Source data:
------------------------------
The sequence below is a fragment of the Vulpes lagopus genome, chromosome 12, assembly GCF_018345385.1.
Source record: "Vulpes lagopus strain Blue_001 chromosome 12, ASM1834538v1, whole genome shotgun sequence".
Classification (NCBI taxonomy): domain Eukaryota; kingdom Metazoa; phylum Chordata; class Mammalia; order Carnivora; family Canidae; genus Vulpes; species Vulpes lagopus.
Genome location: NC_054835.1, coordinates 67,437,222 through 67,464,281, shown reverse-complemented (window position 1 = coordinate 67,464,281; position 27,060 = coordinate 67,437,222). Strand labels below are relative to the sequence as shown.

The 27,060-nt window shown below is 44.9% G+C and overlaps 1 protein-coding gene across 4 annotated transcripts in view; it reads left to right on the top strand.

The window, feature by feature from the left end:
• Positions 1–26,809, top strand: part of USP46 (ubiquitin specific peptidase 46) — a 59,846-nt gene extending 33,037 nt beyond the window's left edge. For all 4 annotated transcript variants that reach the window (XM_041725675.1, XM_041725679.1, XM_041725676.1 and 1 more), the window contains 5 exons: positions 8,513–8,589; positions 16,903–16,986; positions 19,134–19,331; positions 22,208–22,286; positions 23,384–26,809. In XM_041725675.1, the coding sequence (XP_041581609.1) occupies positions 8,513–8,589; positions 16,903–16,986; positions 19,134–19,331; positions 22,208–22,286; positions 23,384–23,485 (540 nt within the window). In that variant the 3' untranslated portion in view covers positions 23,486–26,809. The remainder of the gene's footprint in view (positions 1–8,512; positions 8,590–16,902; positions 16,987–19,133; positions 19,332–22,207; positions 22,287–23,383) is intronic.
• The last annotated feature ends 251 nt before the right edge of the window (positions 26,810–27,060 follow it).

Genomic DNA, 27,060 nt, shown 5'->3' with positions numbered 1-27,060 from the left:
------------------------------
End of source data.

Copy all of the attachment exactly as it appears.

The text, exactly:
The sequence below is a fragment of the Vulpes lagopus genome, chromosome 12, assembly GCF_018345385.1.
Source record: "Vulpes lagopus strain Blue_001 chromosome 12, ASM1834538v1, whole genome shotgun sequence".
Classification (NCBI taxonomy): domain Eukaryota; kingdom Metazoa; phylum Chordata; class Mammalia; order Carnivora; family Canidae; genus Vulpes; species Vulpes lagopus.
Genome location: NC_054835.1, coordinates 67,437,222 through 67,464,281, shown reverse-complemented (window position 1 = coordinate 67,464,281; position 27,060 = coordinate 67,437,222). Strand labels below are relative to the sequence as shown.

The 27,060-nt window shown below is 44.9% G+C and overlaps 1 protein-coding gene across 4 annotated transcripts in view; it reads left to right on the top strand.

The window, feature by feature from the left end:
• Positions 1–26,809, top strand: part of USP46 (ubiquitin specific peptidase 46) — a 59,846-nt gene extending 33,037 nt beyond the window's left edge. For all 4 annotated transcript variants that reach the window (XM_041725675.1, XM_041725679.1, XM_041725676.1 and 1 more), the window contains 5 exons: positions 8,513–8,589; positions 16,903–16,986; positions 19,134–19,331; positions 22,208–22,286; positions 23,384–26,809. In XM_041725675.1, the coding sequence (XP_041581609.1) occupies positions 8,513–8,589; positions 16,903–16,986; positions 19,134–19,331; positions 22,208–22,286; positions 23,384–23,485 (540 nt within the window). In that variant the 3' untranslated portion in view covers positions 23,486–26,809. The remainder of the gene's footprint in view (positions 1–8,512; positions 8,590–16,902; positions 16,987–19,133; positions 19,332–22,207; positions 22,287–23,383) is intronic.
• The last annotated feature ends 251 nt before the right edge of the window (positions 26,810–27,060 follow it).

Genomic DNA, 27,060 nt, shown 5'->3' with positions numbered 1-27,060 from the left: